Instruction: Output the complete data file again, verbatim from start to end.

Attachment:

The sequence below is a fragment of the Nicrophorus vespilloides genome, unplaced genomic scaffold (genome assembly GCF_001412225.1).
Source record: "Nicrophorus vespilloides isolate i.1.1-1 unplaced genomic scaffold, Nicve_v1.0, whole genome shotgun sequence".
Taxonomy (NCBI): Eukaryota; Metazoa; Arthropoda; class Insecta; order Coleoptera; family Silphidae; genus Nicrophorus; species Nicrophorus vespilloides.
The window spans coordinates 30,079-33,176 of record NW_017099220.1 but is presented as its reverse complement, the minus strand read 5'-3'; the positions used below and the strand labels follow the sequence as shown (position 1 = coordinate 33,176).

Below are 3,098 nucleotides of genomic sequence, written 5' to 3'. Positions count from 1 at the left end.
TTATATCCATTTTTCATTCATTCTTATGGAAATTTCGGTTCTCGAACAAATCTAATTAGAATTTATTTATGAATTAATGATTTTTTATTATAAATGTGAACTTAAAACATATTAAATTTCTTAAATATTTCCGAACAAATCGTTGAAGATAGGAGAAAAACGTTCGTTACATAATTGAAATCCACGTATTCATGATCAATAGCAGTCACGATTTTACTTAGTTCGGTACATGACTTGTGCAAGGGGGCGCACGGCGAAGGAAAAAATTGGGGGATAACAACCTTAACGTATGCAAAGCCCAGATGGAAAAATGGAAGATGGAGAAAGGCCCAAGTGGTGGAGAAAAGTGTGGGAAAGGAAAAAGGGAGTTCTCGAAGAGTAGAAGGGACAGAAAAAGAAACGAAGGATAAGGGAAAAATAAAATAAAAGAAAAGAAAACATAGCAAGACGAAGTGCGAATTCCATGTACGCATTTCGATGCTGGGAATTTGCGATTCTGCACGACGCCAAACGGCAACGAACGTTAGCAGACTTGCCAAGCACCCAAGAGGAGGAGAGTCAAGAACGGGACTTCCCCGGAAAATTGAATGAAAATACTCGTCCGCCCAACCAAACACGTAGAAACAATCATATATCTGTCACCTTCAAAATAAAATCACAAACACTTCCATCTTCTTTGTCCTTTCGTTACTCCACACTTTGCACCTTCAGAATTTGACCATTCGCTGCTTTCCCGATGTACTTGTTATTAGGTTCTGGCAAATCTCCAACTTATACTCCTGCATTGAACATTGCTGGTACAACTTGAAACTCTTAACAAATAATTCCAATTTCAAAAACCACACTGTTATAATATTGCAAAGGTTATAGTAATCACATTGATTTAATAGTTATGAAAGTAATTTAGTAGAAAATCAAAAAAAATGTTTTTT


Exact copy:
The sequence below is a fragment of the Nicrophorus vespilloides genome, unplaced genomic scaffold (genome assembly GCF_001412225.1).
Source record: "Nicrophorus vespilloides isolate i.1.1-1 unplaced genomic scaffold, Nicve_v1.0, whole genome shotgun sequence".
Taxonomy (NCBI): Eukaryota; Metazoa; Arthropoda; class Insecta; order Coleoptera; family Silphidae; genus Nicrophorus; species Nicrophorus vespilloides.
The window spans coordinates 30,079-33,176 of record NW_017099220.1 but is presented as its reverse complement, the minus strand read 5'-3'; the positions used below and the strand labels follow the sequence as shown (position 1 = coordinate 33,176).

Below are 3,098 nucleotides of genomic sequence, written 5' to 3'. Positions count from 1 at the left end.
TTATATCCATTTTTCATTCATTCTTATGGAAATTTCGGTTCTCGAACAAATCTAATTAGAATTTATTTATGAATTAATGATTTTTTATTATAAATGTGAACTTAAAACATATTAAATTTCTTAAATATTTCCGAACAAATCGTTGAAGATAGGAGAAAAACGTTCGTTACATAATTGAAATCCACGTATTCATGATCAATAGCAGTCACGATTTTACTTAGTTCGGTACATGACTTGTGCAAGGGGGCGCACGGCGAAGGAAAAAATTGGGGGATAACAACCTTAACGTATGCAAAGCCCAGATGGAAAAATGGAAGATGGAGAAAGGCCCAAGTGGTGGAGAAAAGTGTGGGAAAGGAAAAAGGGAGTTCTCGAAGAGTAGAAGGGACAGAAAAAGAAACGAAGGATAAGGGAAAAATAAAATAAAAGAAAAGAAAACATAGCAAGACGAAGTGCGAATTCCATGTACGCATTTCGATGCTGGGAATTTGCGATTCTGCACGACGCCAAACGGCAACGAACGTTAGCAGACTTGCCAAGCACCCAAGAGGAGGAGAGTCAAGAACGGGACTTCCCCGGAAAATTGAATGAAAATACTCGTCCGCCCAACCAAACACGTAGAAACAATCATATATCTGTCACCTTCAAAATAAAATCACAAACACTTCCATCTTCTTTGTCCTTTCGTTACTCCACACTTTGCACCTTCAGAATTTGACCATTCGCTGCTTTCCCGATGTACTTGTTATTAGGTTCTGGCAAATCTCCAACTTATACTCCTGCATTGAACATTGCTGGTACAACTTGAAACTCTTAACAAATAATTCCAATTTCAAAAACCACACTGTTATAATATTGCAAAGGTTATAGTAATCACATTGATTTAATAGTTATGAAAGTAATTTAGTAGAAAATCAAAAAAAATGTTTTTT